Governor Amir Yaron's remarks at the opening of the 2019 JEDG forum in Washington

Bank of Israel Governor Prof. Amir Yaron participated in the 2019 US-Israel Joint Economic Development Group (JEDG) forum in Washington.

 

The Governor delivered opening remarks at the conference. Then, as part of the first professional session, which reviewed the  Israeli macroeconomy, he reviewed the main recent monetary and macroeconomic developments in the Israel economy and globally, discussed various economic issues common to the US and Israel, and enumerated some of the processes the Bank of Israel has completed during the Governor's first year in office.  The Governor's opening remarks are attached.

 

The US-Israel Joint Economic Development Group is a forum led by the Israeli Ministry of Finance and the US State Department and Department of the Treasury, in conjunction with the US Chamber of Commerce.  The JEDG convenes once a year for discussions of economic developments in Israel and around the world, and to enhance cooperation between the two countries.  The conference serves as the main platform for economic dialogue between Israel and the US, and features the participation of key economic and diplomatic officials.  The process of organizing the conference includes determining the relevant content, segments, and participants, and producing progress reports on issues raised at previous conferences.

 

I am very happy to have the opportunity to participate in these meetings, for the first time as Governor of the Bank of Israel. I saw the interesting and very full schedule, and I am sure that today will be productive for all the participants from both sides.

The recent meetings in the IMF clearly point to more downside risks, and the various projections for growth and trade for most regions have been updated downward. Furthermore, many participants noted that the global uncertainty will make it more difficult to return to better growth prospects. Consequently, the economic discussions, as reflected in these meetings suggest that accommodative monetary policy is likely to stay for longer, yet responsible and growth enhancing fiscal policy is needed to support growth—an area in which there is much room for potential collaborations. 

The discussions also dealt with the fundamental technological advancements affecting the banking and financial systems --- a feature providing many opportunities yet with potential new risks. To continue to function in a changing economic environment, and to know how best to move forward in the face of potential crises, we have to speak, think, and breathe innovation—technological, financial, and research-related. To do this best, we have to initiate collaborations, precisely of the type through which we are here today, that assist in creating, exchanging ideas, and promoting joint initiatives—utilizing the comparative advantages of each one of the participants.

I will shortly review the main recent monetary and macroeconomic developments in the Israeli economy, and I will attempt to touch on the lines that reach both Israel and the US in some of the issues. However, at this time I’d like to note, in short, several of the processes that we completed at the Bank of Israel in the first months of my tenure—some of which started in the years before my tenure started.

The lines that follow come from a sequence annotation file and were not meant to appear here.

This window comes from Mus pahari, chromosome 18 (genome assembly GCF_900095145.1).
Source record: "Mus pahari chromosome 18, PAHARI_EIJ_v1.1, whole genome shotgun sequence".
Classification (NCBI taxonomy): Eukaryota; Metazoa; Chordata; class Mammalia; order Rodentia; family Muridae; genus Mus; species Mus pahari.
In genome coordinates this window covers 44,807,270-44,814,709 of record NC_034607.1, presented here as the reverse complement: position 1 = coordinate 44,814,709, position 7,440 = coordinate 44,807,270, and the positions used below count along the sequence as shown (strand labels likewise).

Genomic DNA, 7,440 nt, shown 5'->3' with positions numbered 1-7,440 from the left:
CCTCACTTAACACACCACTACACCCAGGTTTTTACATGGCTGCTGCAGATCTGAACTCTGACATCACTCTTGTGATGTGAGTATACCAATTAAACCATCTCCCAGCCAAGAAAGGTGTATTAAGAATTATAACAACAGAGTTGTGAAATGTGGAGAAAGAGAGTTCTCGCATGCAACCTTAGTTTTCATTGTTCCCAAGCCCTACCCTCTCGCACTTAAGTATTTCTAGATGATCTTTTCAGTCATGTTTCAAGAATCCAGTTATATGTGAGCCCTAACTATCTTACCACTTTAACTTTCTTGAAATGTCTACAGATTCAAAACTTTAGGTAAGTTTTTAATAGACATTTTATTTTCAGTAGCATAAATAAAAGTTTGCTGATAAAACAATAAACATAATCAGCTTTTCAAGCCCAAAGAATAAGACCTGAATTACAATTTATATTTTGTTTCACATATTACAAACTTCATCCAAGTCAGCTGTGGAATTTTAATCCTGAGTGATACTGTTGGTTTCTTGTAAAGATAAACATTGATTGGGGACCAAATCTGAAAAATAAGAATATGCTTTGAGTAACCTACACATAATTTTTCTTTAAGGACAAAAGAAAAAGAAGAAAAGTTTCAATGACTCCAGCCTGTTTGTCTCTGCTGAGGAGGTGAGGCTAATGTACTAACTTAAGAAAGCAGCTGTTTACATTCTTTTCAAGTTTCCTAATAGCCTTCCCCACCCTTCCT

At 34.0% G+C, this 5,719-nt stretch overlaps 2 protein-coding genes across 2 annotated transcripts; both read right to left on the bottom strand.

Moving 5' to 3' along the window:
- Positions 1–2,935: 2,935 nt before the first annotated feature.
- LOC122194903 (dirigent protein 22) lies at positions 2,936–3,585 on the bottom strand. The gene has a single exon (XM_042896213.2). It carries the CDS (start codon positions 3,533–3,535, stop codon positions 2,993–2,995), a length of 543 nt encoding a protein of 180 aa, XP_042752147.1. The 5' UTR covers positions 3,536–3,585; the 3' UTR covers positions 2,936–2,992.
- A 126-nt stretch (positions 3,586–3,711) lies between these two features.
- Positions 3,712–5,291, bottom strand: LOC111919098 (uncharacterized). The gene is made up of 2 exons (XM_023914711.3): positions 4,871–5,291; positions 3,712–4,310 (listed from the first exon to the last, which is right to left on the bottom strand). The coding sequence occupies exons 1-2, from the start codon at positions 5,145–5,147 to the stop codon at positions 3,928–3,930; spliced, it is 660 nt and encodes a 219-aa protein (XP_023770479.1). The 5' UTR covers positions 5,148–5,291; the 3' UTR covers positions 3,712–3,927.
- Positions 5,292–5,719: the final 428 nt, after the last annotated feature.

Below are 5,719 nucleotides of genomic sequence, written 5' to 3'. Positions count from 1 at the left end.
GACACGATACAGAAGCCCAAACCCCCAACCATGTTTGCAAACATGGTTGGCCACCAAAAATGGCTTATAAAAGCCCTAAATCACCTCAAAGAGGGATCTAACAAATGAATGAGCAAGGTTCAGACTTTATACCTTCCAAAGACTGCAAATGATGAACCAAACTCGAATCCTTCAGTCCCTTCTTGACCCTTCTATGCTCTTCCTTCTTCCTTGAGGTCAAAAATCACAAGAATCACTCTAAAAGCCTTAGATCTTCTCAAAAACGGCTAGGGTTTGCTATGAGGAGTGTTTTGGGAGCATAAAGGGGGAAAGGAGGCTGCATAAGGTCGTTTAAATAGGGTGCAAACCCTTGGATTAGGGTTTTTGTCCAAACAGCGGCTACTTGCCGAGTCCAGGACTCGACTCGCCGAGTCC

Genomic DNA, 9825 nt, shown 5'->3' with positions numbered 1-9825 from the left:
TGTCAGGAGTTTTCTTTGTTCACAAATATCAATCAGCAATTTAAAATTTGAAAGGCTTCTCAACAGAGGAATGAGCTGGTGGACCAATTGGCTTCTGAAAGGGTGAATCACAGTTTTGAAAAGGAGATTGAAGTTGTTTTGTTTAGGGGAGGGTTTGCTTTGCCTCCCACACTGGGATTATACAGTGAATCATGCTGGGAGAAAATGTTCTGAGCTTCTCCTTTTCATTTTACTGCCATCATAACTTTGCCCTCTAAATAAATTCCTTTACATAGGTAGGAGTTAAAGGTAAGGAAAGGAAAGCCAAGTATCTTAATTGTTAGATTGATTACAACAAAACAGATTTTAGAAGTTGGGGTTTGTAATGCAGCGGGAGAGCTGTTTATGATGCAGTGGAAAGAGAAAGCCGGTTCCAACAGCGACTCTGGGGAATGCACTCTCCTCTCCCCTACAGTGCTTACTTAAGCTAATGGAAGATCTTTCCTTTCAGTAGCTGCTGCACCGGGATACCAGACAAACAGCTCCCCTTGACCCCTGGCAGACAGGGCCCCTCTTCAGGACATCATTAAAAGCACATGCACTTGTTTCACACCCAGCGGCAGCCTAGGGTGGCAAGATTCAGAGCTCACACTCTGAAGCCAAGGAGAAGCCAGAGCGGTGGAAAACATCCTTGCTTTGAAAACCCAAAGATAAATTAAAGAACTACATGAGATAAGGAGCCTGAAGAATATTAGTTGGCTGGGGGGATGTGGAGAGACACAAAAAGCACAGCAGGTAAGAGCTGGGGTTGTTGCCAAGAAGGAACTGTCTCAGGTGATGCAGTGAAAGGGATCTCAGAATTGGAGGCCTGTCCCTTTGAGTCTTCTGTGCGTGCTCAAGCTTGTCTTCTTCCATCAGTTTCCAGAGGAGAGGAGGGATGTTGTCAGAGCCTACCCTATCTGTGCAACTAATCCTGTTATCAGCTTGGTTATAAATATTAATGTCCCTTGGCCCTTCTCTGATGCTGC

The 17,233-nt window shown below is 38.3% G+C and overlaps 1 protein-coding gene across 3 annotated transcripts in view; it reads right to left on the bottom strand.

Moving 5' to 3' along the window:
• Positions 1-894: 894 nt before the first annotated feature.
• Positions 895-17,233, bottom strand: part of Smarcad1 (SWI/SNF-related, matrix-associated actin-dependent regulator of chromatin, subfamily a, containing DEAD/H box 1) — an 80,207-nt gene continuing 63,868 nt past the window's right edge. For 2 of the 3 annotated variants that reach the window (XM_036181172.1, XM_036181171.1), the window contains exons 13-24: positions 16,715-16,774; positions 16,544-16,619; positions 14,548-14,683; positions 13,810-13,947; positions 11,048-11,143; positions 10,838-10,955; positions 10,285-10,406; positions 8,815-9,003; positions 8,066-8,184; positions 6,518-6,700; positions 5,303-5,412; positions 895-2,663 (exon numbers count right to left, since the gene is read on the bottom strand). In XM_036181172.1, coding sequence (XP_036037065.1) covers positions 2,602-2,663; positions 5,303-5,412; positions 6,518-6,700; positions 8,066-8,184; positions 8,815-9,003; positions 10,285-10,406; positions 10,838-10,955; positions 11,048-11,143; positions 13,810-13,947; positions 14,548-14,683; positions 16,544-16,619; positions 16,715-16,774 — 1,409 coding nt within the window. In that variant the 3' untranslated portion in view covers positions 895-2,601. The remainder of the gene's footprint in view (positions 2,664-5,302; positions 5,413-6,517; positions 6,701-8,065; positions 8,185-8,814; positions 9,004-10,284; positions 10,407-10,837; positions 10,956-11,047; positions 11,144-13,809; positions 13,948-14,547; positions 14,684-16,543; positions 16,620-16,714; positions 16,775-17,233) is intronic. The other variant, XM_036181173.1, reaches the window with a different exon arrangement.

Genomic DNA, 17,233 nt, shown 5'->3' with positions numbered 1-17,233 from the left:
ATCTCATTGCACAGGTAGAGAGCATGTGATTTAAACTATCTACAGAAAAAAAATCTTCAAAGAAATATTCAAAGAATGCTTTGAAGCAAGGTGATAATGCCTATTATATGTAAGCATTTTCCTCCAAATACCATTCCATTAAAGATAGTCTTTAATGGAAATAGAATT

In the financial area, we are progressing on a reform to promote competition, in full collaboration with the Minister of Finance: We brought online the Credit Data System, which is functioning satisfactorily. A large number of financial entities, including some that are not required to do so by law, have joined the system and begun reporting to it and receiving data from it. We also started off with the separation of two credit card companies from banks, while taking care that the parameters of the separation support the goals of the reform to promote competition in the financial system in Israel. And beyond all this—we granted a license to a new, digital, bank, and we are assisting it so that it can begin operating soon. I am also happy to report that the Financial Stability Committee, which I head, has met several times already and is moving forward with formulating tools and work procedures.

 In the fiscal area, we presented the government with a comprehensive and clear analysis regarding the need to carry out fiscal adjustments. In parallel, we presented a plan to improve the standard of living and the productivity in the economy—emphasizing operative policy proposals.

In the research area, in a joint initiative with the IMF, we are developing a new macroeconomic model, which takes into account two areas that previously had not been included in the generally accepted models—the housing market and the financial system. Recall that these were among the main factors in the 2008 crisis. We will use the model for macro assessments, but it will also contribute to the work of the Financial Stability Committee.

Thank you.

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